Big +1 on Bob Mintzer! When CD's 1st came out (mid 80's), Tower Records used to carry Japanese imports of releases unavailable in the states (of American artists!). I own Mintzer's 1st 2 records (recorded just prior to his excellent Big Band recordings on DMP); 'Horn Man' & 'Source'. The musicians on these sessions included; Jaco Pastorius, Don Grolnick, Peter Erskine, John Tropea, Will Lee, Randy Brecker, & Lou Soloff. Great Stuff! Never seen him with a Big Band but I've caught him 3 times with the YJ's, Tremendous musician!
- 545 posts total
"This made things embarrassingly clear that the Grammys have become all about television ratings and very little about the music."
Ya think? I mean, I'm all over Mintzer and his work with the Yellowjackets, but this statement isn't exactly groundbreaking.
As P.E. said so many years ago, "Who gives a **** about a g*dd*mn Grammy?"
This has been an interesting thread, though IMO some of the responses have been a bit unkind.
As I mentioned in my post on 5/28, Im one of the folks who believe that popular music is getting worse. I think theres been a bit of confusion on the thread about whether people are saying
(1) POPULAR music is getting worse.
(2) ALL music is getting worse.
My impression is that most of the people who agree with the OP, myself included, are saying (1) but not (2). And so the assumption that we who believe that popular music is getting worse are (a) old, and (b) unwilling to explore new music is, IMO, false. FWIW, I am 40 and I explore new music regularly, including some of the artists that have been mentioned on this thread as examples of good contemporary music.
In my view, the observation that, as people age, they relate less to contemporary popular culture is an accurate generalization. But, IMO, that fact alone does not invalidate their opinions about popular culture, including popular music. In fact, there is some reason to believe that older people are in a BETTER position to judge the relative merits of eras of popular culture, for the simple reason that they have far more experience with multiple eras than younger people do.
And finally, the view that those who believe that popular music is getting worse are simply out of touch seems to be based on the assumption that cultural and artistic regression isnt possible. But even a casual look at the history of art, science, and politics will reveal that cultural regression in all three is not only possible, but a common historical reality. If you need an example of that, look no further than the middle ages, when many of the artistic, scientific, and political achievements of the ancient world were lost, hidden, or destroyed. That is cultural regression. And if youd like more recent examples, look at the artistic, scientific, and political regression in virtually every totalitarian state in the 20th century, and there were plenty of those.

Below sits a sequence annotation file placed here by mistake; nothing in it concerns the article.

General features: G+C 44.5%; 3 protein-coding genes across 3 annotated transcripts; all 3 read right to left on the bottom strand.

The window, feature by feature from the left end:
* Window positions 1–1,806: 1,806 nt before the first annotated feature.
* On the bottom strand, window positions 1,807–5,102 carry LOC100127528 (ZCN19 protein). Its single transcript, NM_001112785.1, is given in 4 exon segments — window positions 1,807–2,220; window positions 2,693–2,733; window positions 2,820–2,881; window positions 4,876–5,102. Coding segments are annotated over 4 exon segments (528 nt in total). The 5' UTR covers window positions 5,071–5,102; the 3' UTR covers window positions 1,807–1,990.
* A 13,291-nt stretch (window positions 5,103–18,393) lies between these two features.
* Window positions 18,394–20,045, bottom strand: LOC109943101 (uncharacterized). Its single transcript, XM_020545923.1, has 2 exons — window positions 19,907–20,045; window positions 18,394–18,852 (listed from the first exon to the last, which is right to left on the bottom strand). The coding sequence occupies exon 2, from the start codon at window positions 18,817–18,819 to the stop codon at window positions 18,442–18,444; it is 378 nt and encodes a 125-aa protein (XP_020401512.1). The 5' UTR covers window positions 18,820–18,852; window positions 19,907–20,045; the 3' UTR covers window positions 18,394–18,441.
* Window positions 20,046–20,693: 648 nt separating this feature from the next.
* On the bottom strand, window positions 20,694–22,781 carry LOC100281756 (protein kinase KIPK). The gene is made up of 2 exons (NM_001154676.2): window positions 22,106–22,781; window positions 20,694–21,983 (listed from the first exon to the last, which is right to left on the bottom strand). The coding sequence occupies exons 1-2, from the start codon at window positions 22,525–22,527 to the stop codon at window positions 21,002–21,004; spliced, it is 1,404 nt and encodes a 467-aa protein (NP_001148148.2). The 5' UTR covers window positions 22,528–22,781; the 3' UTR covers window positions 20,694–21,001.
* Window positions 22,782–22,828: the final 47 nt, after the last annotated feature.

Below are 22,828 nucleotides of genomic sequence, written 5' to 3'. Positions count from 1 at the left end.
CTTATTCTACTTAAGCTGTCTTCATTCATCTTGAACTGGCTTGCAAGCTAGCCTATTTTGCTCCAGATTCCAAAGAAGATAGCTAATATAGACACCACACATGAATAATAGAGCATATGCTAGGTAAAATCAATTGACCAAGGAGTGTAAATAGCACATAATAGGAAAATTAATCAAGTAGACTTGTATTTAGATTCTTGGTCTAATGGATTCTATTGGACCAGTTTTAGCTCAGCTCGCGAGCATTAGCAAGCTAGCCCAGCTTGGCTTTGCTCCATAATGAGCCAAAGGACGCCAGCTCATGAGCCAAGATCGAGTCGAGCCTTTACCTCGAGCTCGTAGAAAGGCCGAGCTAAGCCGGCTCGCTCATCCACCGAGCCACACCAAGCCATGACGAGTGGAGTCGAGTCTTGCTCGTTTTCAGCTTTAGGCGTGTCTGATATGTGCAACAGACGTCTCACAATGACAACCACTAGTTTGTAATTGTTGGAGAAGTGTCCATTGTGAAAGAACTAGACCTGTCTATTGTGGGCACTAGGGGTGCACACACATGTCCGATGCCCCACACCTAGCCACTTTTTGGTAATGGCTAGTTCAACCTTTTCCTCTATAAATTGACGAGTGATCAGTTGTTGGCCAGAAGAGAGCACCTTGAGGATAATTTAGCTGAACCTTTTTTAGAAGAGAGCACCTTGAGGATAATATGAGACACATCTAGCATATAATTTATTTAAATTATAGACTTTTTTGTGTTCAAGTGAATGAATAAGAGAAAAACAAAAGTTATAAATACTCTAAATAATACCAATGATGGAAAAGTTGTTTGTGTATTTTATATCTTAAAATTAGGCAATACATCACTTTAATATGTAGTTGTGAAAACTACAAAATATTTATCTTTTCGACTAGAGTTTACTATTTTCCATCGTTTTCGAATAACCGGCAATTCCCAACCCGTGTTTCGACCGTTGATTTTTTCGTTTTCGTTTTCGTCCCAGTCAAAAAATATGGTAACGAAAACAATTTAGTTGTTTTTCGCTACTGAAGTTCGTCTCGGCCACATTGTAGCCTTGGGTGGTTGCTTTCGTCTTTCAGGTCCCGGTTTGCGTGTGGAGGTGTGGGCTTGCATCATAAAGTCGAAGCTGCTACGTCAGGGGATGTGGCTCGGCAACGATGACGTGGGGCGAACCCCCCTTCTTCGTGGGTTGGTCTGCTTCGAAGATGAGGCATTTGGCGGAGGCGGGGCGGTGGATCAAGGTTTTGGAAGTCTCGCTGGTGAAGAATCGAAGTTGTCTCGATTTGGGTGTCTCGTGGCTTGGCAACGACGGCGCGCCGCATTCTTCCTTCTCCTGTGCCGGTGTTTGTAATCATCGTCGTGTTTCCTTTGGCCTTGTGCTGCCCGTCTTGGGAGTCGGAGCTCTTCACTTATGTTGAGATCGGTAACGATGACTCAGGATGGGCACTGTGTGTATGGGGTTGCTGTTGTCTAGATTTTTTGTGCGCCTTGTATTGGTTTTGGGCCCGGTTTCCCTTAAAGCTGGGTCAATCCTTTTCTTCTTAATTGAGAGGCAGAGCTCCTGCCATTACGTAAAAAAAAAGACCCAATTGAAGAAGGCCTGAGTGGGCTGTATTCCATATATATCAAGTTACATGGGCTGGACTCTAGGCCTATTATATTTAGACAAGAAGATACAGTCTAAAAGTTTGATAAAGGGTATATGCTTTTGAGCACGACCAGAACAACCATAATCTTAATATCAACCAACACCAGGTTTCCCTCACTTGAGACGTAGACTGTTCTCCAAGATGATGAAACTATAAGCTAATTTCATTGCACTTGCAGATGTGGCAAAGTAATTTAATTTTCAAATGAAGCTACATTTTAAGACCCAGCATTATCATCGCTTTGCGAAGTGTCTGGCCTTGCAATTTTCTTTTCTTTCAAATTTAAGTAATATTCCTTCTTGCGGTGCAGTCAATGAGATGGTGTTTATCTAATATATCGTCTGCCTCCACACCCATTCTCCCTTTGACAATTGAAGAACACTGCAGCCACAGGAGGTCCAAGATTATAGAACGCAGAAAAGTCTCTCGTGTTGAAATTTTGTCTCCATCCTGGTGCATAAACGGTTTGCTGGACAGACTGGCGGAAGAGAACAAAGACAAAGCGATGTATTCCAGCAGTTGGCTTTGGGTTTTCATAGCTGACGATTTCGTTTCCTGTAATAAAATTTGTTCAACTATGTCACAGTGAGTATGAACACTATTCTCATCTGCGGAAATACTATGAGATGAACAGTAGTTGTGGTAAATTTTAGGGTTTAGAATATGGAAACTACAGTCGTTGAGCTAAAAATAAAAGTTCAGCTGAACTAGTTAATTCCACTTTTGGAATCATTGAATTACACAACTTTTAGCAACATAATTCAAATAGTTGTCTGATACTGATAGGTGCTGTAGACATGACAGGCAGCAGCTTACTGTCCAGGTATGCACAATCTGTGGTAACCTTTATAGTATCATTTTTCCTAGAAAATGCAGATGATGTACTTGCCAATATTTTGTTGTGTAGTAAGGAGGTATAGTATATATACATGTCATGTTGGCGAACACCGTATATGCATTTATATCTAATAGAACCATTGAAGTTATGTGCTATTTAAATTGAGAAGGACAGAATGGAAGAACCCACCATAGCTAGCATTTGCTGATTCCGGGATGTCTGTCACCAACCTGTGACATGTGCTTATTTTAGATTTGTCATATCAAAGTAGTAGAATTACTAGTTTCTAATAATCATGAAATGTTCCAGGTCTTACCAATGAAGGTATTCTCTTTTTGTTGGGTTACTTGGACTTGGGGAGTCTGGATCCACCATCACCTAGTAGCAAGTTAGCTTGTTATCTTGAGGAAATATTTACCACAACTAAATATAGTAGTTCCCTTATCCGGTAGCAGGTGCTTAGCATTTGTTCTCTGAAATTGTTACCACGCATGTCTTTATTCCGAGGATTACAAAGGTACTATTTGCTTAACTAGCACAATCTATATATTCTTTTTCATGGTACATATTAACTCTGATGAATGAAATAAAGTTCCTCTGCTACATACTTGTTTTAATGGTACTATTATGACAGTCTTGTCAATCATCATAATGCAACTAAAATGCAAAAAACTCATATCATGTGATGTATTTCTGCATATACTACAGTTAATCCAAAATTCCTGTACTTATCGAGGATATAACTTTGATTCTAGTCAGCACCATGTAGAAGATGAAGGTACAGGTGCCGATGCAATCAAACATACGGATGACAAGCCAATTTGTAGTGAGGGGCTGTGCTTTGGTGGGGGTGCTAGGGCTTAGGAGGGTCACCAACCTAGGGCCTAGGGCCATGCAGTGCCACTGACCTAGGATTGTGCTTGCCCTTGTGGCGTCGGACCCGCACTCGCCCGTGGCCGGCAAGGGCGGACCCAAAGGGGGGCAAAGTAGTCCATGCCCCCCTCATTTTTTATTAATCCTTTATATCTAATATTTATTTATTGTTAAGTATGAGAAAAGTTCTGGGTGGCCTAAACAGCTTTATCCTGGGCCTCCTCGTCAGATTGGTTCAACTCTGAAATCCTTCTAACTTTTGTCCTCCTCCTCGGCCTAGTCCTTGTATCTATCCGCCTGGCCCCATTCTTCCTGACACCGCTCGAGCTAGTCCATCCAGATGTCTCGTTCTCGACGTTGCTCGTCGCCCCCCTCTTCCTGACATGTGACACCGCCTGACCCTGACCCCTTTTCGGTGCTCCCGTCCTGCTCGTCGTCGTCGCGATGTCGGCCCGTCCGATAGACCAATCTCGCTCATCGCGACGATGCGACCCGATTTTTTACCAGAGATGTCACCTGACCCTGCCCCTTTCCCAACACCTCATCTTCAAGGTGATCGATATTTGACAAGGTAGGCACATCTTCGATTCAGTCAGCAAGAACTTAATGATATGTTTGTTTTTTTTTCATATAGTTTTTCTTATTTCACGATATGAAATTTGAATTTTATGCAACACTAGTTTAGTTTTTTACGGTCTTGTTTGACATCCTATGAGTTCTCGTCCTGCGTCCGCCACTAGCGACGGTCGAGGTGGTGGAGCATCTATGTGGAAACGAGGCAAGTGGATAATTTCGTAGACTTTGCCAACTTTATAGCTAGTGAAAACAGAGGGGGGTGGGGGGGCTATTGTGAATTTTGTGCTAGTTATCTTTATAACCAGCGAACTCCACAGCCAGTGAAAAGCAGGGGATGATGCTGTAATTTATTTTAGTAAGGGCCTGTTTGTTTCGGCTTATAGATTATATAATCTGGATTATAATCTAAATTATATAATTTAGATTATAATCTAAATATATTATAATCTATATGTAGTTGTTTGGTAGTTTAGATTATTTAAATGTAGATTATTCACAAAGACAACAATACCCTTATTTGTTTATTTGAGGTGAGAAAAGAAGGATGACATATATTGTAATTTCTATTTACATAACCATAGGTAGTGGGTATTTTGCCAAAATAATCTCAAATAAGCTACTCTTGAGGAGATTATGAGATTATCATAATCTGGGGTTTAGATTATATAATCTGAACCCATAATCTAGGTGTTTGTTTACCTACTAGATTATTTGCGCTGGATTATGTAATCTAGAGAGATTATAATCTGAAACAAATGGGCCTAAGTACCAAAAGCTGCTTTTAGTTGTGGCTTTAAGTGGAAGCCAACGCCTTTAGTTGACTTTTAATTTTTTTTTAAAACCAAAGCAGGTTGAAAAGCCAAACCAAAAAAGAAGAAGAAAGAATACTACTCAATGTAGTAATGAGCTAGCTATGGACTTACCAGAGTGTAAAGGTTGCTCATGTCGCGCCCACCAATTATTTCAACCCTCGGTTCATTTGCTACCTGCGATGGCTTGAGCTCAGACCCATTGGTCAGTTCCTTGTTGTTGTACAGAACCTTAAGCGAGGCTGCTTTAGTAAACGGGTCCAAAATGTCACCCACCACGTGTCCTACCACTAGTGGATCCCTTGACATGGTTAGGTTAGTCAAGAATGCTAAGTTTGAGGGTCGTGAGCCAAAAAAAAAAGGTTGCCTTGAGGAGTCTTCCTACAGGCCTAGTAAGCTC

Yes, I know, Im being dramatic. We dont live in the middle ages, or in North Korea. But the point Im making is that there is absolutely no guarantee that music, or art more generally, or science, or governance, will progress over time, or even stay constant over time. On the contrary, all of those domains of human affairs are vulnerable to regression, and when they regress far enough, they collapse.
But now Im being dramatic again. Happy listening.
I have had an interesting and eye-opening experience concerning "pop" music over the last several months; "pop", as defined by what gets a lot of radio play. The only radio that I listen to are the jazz and classical stations in the NYC area. I have been spending a fair amount of time doing landscaping and other outdoors work at a weekend property in upstate NY far from any major towns and I listen to local stations while I work. The choice of radio stations is very limited and my choices are either current pop or country/western; there is classic-rock station that is difficult to pull in most days. I have never liked country music (to put it mildly), but the surprise for me has been how much better contemporary country music is than the vast majority of current "pop" music. There is no comparison when it comes to how well songs are crafted or the level of musicianship and singing. Most of the pop that gets air play is pretty dreadful IMO, while I find myself actually enjoying much of what I hear from the country music stations. I almost can't believe I am saying that, but it's true.
Frogman, you're statement about modern "country" music is not surprising. The majority of today's country music sounds like soft rock from the 1980-90s. It's a long way from Hank Williams.
Byroncunningham, thanks for alerting us to the threat to our civilization, although you're not the first with that observation. Let's face it, music designed to appeal to young people probably won't make much sense to adults.
- 545 posts total